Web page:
“It’s only racist because of the PC minorities running our country”.
So apparently things can only be racist if your intentions were pure evil, it’s not entertaining, it’s not in the media, and there’s no racism anywhere else in the world, ever. And you can only be rebuked by your best friend who otherwise acknowledges you’re a wonderful person. Apparently.
Sounds like we need a bingo card…
what are the Aboriginal activist saying or is anybody asking them?
i’m a little familiar with the older activists like gary foley but only slightly
Sorry to those whose comment have been languishing in auto-mod! Tigtog and I have been coming and going from various holiday travels today. I’m finally back online.
I’m making a bingo card of all the responses and excuses. Any suggestions would be great 🙂
PharaohKatt– in addition to The Amazing Kim’s suggestions, I’d add “It can’t be racist because it’s Aussie humour!”
Thanks Beppie 🙂 I have incorporated some of Amazing Kim’s suggestiions 😀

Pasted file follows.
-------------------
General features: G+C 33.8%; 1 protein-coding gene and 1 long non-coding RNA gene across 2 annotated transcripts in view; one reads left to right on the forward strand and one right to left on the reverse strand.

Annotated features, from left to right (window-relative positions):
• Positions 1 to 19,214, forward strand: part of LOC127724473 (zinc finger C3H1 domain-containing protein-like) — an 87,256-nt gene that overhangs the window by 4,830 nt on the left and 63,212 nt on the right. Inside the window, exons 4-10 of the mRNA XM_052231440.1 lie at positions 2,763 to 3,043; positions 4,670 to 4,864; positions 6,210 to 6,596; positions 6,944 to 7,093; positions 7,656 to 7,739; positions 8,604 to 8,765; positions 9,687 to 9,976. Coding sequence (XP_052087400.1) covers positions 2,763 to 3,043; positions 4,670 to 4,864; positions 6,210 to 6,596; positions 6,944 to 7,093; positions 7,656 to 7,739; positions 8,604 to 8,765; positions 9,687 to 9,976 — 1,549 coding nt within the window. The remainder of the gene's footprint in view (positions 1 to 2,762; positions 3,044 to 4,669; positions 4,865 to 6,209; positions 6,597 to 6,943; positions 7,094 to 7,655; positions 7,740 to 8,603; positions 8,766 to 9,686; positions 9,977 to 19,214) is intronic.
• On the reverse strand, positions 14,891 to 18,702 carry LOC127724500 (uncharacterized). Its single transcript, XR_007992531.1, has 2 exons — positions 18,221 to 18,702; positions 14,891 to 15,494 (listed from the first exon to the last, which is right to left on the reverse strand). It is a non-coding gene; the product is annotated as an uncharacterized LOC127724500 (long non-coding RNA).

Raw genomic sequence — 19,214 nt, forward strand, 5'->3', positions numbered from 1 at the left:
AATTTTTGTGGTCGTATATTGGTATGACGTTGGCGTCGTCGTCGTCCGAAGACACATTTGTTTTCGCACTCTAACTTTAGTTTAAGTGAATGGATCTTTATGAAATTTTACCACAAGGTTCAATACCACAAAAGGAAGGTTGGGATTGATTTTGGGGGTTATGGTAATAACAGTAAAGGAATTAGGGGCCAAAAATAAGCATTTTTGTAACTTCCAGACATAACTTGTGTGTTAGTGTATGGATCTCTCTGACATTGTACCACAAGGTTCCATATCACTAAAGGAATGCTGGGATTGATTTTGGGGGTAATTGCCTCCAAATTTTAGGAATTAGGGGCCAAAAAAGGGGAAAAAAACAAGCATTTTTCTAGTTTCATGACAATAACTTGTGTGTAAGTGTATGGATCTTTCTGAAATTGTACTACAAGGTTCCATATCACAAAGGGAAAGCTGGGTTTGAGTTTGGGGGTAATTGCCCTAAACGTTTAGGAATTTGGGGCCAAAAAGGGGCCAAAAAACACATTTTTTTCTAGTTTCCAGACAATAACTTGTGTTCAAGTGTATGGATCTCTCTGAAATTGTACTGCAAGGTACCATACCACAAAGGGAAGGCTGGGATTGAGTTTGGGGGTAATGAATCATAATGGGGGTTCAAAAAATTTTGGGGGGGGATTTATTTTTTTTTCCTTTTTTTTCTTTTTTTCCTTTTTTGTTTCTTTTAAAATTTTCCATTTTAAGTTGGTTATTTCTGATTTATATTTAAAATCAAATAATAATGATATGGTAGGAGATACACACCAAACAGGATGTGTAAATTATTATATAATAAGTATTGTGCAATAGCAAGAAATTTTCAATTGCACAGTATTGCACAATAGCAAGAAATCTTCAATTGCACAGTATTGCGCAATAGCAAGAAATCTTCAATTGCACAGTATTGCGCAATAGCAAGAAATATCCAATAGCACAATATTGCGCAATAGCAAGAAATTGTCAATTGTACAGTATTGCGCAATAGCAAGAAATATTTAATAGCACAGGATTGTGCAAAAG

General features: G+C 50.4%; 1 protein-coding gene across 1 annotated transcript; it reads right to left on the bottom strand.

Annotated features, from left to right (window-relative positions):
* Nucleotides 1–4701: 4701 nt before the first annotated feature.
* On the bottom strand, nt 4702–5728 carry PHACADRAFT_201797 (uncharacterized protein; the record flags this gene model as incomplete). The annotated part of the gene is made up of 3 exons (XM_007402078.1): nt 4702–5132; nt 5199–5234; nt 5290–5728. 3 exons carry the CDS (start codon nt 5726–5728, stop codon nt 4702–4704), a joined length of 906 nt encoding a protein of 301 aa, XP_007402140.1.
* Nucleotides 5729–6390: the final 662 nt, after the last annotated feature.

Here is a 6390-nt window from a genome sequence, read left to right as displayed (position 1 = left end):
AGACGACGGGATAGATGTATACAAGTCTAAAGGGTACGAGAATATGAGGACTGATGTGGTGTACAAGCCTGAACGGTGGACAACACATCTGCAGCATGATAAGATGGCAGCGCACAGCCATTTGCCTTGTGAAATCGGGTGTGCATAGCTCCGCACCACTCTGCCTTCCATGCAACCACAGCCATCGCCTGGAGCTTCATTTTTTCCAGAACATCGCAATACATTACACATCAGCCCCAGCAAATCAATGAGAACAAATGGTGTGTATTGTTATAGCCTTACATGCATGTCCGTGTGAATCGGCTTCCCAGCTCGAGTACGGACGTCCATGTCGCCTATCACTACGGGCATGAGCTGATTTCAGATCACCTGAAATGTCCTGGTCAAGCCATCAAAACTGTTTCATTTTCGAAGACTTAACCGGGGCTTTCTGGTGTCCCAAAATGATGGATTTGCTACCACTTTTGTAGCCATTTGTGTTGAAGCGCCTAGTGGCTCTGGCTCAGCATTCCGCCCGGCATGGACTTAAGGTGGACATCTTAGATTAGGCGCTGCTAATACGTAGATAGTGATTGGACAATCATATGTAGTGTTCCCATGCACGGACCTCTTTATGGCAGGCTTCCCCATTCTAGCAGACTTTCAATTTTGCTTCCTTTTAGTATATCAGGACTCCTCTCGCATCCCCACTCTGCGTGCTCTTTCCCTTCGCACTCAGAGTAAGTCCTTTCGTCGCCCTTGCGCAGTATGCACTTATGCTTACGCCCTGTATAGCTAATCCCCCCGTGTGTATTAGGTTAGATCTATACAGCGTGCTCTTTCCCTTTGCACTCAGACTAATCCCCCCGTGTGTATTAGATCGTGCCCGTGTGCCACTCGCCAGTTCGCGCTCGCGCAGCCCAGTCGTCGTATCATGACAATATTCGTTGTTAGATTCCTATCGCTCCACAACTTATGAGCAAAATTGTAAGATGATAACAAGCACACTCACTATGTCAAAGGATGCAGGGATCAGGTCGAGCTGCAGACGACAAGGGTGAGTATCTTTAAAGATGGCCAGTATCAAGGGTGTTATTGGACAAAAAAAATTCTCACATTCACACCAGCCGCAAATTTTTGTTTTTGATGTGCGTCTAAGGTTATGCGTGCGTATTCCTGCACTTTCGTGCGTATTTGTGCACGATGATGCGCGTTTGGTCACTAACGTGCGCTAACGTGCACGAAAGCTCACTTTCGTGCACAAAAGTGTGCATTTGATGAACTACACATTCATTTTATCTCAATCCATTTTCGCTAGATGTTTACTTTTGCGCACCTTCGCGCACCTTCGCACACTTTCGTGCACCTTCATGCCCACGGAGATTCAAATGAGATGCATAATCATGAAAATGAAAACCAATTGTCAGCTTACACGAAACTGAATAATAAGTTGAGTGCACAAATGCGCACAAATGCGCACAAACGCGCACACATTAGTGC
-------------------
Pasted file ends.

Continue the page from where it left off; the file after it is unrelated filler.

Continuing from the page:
Bingo card is nearly done. I will be posting it here when I’ve done. Check out my twitter page to see what I’ve added so far 🙂
Am also delurking to agree with those who so aptly express their dismay over the ‘Hey Hey’ segment……..
It was a weird experience for us: we had looked in on the show and then switched over to watch the first of a series of docos on SBS about the backgrounds of refugees who have made it to Australia. It was a quite disturbing and illuminating acount of a woman journalist and her family originally from Sierra Leone. Thought provoking, and really we should have left it at that for TV for the night, but someone switched across to Ch 9 and the first image that came up was a lm blackface performance. Unbelievable.
Good on Harry Connick who seems to have grabbed the chance to make the point quite well. Shame on Australians who just don’t seem to get it. The act was so wrong, claiming it as ‘our’ type of humour just makes you cringe. And I really can’t believe that someone at Ch 9 didn’t question putting this act on.
The doco was part one of 4 called “Destination Australia”, SBS Wed 8.30pm – well worth watching.
[ableist language disemvowelled ~Lauredhel]